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Michigan officials urge federal action over PFAS pollution

Melissa Nann Burke
The Detroit News
Michigan Department of Environmental Quality Director C. Heidi Grether wants the U.S. Environmental Protection Agency to do additional research and rules on chemicals known as PFAS.

Washington — State environmental officials are urging the federal government to do more research and adjust regulations surrounding a potentially harmful category of chemicals that have contaminated water supplies near Michigan defense sites and chemical plants.

Their call follows a summit of state and industry officials hosted by the U.S. Environmental Protection Agency in Washington this week on polyfluoroalkyl and perfluoroalkyl substances — also known as PFAS — long used in products such as fire-fighting foam and non-stick coatings for pans and other items.

It also comes after the Trump administration has delayed for months publication of a study about the health effects of PFASs from the Department of Health and Human Services' Agency for Toxic Substances and Disease Registry — reportedly over concerns about it causing a "public relations nightmare."

“Today, we’re calling on EPA to move forward with additional research and rule-making on PFAS, so we have sound science and clear regulations from which to continue our mission of protecting people and the environment from this emerging contaminant,” said Michigan Department of Environmental Quality Director C. Heidi Grether, who attended the summit.

The chemicals have been detected in Michigan lakes and drinking water in West Michigan’s Belmont area and around military installations including Wurtsmith Air Force Base, Sawyer Air Force Base, the Alpena Combat Readiness Training Center, Camp Grayling and the Escanaba Defense Fuel Supply Point.

Excavation work takes place in October 2017 to remove rusty barrels, leather hides and other old tannery debris from Wolverine World Wide from a site in Belmont, Michigan.

Health researchers say long-term exposure to the chemicals in drinking water could harm human health, with links to issues such as thyroid, kidney, heart and reproductive problems.

“We urge EPA to lead on this issue at a federal level by working with the Department of Defense to accept responsibility for the clean-up of these contaminated bases in an expedited time frame,” said Carol Isaacs, director of the Michigan PFAS Action Response Team.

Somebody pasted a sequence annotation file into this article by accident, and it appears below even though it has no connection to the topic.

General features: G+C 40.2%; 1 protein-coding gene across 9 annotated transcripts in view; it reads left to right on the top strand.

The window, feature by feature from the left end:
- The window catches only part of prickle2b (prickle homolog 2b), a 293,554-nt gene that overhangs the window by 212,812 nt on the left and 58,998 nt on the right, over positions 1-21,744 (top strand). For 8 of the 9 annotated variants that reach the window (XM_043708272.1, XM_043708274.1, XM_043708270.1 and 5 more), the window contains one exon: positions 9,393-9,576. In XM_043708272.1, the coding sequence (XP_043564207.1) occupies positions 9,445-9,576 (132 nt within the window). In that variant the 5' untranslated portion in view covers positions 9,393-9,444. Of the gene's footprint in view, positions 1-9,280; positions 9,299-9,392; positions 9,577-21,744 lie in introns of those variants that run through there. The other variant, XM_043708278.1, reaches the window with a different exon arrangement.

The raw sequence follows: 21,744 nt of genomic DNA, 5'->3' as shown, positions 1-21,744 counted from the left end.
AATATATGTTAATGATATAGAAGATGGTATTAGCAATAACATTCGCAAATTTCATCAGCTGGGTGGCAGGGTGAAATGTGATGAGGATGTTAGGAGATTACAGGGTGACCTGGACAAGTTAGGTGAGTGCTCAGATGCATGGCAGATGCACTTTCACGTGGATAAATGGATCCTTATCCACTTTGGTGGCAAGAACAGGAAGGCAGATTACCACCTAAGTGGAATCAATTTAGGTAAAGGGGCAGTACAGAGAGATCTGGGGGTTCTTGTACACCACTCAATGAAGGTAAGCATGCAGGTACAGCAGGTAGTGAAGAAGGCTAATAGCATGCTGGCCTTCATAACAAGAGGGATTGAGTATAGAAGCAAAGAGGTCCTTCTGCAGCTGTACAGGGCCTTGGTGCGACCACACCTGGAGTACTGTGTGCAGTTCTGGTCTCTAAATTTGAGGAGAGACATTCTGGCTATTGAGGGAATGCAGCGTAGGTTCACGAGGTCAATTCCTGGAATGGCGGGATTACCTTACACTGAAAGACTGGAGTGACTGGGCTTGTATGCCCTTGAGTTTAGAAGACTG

Last week, POLITICO published government emails that showed White House, EPA and Pentagon officials working to delay publication of the Health and Human Services' assessment that PFAS can cause risks to human health at lower levels than the 70 parts per trillion that EPA previously deemed safe. 

U.S. Rep. Dan Kildee, D-Flint Township, wrote to EPA Administrator Scott Pruitt last week urging him to release the study "immediately," stressing its importance to protecting public health.

Democratic Michigan Sens. Debbie Stabenow and Gary Peters wrote to Mick Mulvaney, the White House budget director, making a similar plea.

Pruitt responded to Kildee on Monday, saying the EPA does not have the authority to release the study since it is being prepared by HHS. Pruitt said PFAS is a "priority" of his.

"As I said in front of a Senate Appropriations Subcommittee last week, we need more information, not less," Pruitt wrote. "And we need to take action to address PFAS."

Kildee wasn't satisfied with Pruitt's answers.

“Time and time again, Administrator Pruitt has claimed he is working to address harmful contaminants in drinking water like PFAS or lead, but his EPA continues to kick the can down the road on taking any real action to protect American families," Kildee said in a Tuesday statement.

"It’s long past time for the Trump administration to get serious about updating outdated drinking water and clean up standards to protect public health.”

Michigan in January adopted an action standard of 70 ppt standard for PFAS, saying it was necessary to hold companies liable for contamination.

The state has sued Wolverine World Wide Inc. in federal court to force it into providing long-term relief for residents and others whose wells were contaminated by the company's leather tanning plant.